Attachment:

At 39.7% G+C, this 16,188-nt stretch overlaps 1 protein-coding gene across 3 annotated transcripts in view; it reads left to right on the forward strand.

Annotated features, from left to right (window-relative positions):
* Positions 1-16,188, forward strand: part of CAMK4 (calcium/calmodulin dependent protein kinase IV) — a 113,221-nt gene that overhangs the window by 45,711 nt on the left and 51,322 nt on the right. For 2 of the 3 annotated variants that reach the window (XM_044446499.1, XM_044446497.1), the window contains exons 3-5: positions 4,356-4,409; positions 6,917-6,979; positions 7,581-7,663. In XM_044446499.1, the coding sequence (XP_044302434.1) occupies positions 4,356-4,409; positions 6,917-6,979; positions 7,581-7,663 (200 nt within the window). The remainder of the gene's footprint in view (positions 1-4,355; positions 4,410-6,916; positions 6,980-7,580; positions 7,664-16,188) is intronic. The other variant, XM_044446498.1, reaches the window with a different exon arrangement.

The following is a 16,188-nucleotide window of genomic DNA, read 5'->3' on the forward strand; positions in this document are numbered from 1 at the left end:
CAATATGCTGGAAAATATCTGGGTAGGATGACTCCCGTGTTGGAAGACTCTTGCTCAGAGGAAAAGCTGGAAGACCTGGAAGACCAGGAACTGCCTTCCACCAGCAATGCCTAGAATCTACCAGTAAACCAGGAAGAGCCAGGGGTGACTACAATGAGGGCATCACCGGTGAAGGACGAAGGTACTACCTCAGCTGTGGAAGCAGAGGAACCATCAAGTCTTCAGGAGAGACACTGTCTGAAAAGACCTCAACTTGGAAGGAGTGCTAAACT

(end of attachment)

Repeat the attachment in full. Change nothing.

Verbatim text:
At 39.7% G+C, this 16,188-nt stretch overlaps 1 protein-coding gene across 3 annotated transcripts in view; it reads left to right on the forward strand.

Annotated features, from left to right (window-relative positions):
* Positions 1-16,188, forward strand: part of CAMK4 (calcium/calmodulin dependent protein kinase IV) — a 113,221-nt gene that overhangs the window by 45,711 nt on the left and 51,322 nt on the right. For 2 of the 3 annotated variants that reach the window (XM_044446499.1, XM_044446497.1), the window contains exons 3-5: positions 4,356-4,409; positions 6,917-6,979; positions 7,581-7,663. In XM_044446499.1, the coding sequence (XP_044302434.1) occupies positions 4,356-4,409; positions 6,917-6,979; positions 7,581-7,663 (200 nt within the window). The remainder of the gene's footprint in view (positions 1-4,355; positions 4,410-6,916; positions 6,980-7,580; positions 7,664-16,188) is intronic. The other variant, XM_044446498.1, reaches the window with a different exon arrangement.

The following is a 16,188-nucleotide window of genomic DNA, read 5'->3' on the forward strand; positions in this document are numbered from 1 at the left end:
CAATATGCTGGAAAATATCTGGGTAGGATGACTCCCGTGTTGGAAGACTCTTGCTCAGAGGAAAAGCTGGAAGACCTGGAAGACCAGGAACTGCCTTCCACCAGCAATGCCTAGAATCTACCAGTAAACCAGGAAGAGCCAGGGGTGACTACAATGAGGGCATCACCGGTGAAGGACGAAGGTACTACCTCAGCTGTGGAAGCAGAGGAACCATCAAGTCTTCAGGAGAGACACTGTCTGAAAAGACCTCAACTTGGAAGGAGTGCTAAACT